The transition to unilateral exercise is not a straight-forward one. There’s just a whole bunch of variables that need to be considered – the single arm push up introduces a strong anti-rotation component (placing even higher demand on multi-planar core stabilization), while at the same time allowing for some body english, i.e., changing the working angle of participating muscles. Still, to keep things easy, we’ll just consider the purely mechanical aspects for the time. Hence, we’ll perform a 5RM test on the weighted push up. Performing five proper reps with one third of bodyweight as additional load means that the pressing muscles have all the strength they need to perform a single arm push up. Consider this: in a single arm push up, two thirds of your bodyweight need to be pressed with one arm. Loading the shoulder girdle directly results in a more or less full increase in load, i.e., adding 15kg to the shoulder girdle will increase the load by something nearer to 15kg than 10kg. This means that for a 75kg athlete, bodyweight alone will contribute 50kg to the load. Adding another 25kg makes a total of 75kg. Considering the fact that five repetitions can be performed somewhere near 85% 1RM, this yields a (hypothetic) 1RM of around 88kg. This makes a load per arm of roughly 44kg. Not quite the necessary 50 (remember, this is what has to be lifted for a 75kg athlete – two thirds of bodyweight), but a little bit of an incline can do wonders here. After all, it’s not necessarily raw pressing strength I’m after when prescribing single arm pushups. Rather, it’s a blend of pressing strength, anti-extension stability and anti-rotation stability – the type of core control you’ll need when throwing hard punches. Again, there’s a [nice article] on Sparta Point that examines the single arm pushup from an injury prevention point of view.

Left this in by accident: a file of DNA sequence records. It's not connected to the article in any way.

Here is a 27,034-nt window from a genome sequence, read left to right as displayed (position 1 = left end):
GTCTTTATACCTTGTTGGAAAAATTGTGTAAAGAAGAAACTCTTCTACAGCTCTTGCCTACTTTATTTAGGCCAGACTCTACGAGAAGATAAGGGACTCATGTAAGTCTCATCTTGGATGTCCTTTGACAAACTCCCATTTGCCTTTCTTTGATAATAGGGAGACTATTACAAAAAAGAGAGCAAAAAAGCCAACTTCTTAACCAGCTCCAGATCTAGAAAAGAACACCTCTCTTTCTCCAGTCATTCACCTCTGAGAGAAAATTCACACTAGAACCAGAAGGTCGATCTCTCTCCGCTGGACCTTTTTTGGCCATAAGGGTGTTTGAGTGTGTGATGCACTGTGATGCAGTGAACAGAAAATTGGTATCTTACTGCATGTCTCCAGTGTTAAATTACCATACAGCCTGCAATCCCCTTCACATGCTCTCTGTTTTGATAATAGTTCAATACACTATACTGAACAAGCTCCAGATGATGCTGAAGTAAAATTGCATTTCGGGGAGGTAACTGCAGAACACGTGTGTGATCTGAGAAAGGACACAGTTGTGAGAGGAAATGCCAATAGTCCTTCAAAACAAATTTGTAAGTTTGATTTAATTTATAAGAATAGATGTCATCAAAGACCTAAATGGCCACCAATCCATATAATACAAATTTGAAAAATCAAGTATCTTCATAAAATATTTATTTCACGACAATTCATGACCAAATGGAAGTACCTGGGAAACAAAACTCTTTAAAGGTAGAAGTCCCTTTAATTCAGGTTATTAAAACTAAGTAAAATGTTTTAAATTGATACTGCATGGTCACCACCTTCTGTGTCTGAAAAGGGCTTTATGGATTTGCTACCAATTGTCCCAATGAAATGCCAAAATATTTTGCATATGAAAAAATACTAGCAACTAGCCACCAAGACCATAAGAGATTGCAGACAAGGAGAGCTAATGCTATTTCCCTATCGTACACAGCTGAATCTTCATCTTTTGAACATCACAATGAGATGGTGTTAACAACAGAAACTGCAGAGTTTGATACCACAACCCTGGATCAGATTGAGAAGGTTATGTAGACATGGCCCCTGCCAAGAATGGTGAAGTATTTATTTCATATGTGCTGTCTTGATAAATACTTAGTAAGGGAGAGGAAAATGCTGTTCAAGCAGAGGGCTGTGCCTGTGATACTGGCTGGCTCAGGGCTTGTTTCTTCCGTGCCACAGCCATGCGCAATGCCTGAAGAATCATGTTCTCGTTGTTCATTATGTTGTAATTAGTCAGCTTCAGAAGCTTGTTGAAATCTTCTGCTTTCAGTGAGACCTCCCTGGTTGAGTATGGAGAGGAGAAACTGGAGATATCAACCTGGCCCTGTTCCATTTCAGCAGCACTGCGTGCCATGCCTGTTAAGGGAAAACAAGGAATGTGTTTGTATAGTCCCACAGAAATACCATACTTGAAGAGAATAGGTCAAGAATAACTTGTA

When it comes to pulling, we’re blending a qualitative measure with a quantitative one. There’s quite [some information] on the topic of pushing/pulling balance and how it affects shoulder health. Therefore, we’ll be assessing pulling strength in the context of pushing strength. Again, this will be done with a 5RM, this time on the bent over row. The corresponding values are easily obtained from the push up assessment. If there’s a significant discrepancy between pushing and pulling strength (with pushing strength being much higher), targeted strength work for the pulling chain is warranted. This basically means bent-over rows or double KB rows, whichever is more convenient. On the other hand, if pushing and pulling match AND pushing strength is good enough to warrant single arm work, we’ll go down a similar road for the pulling stuff by employing renegade rows and / or [single arm offset inverted rows]. Again, this yields a ton of core stability and therefore has a high carryover to athletic activities. Also, if the’Re good enough for Diego Sanchez, they’re probably good enough for you…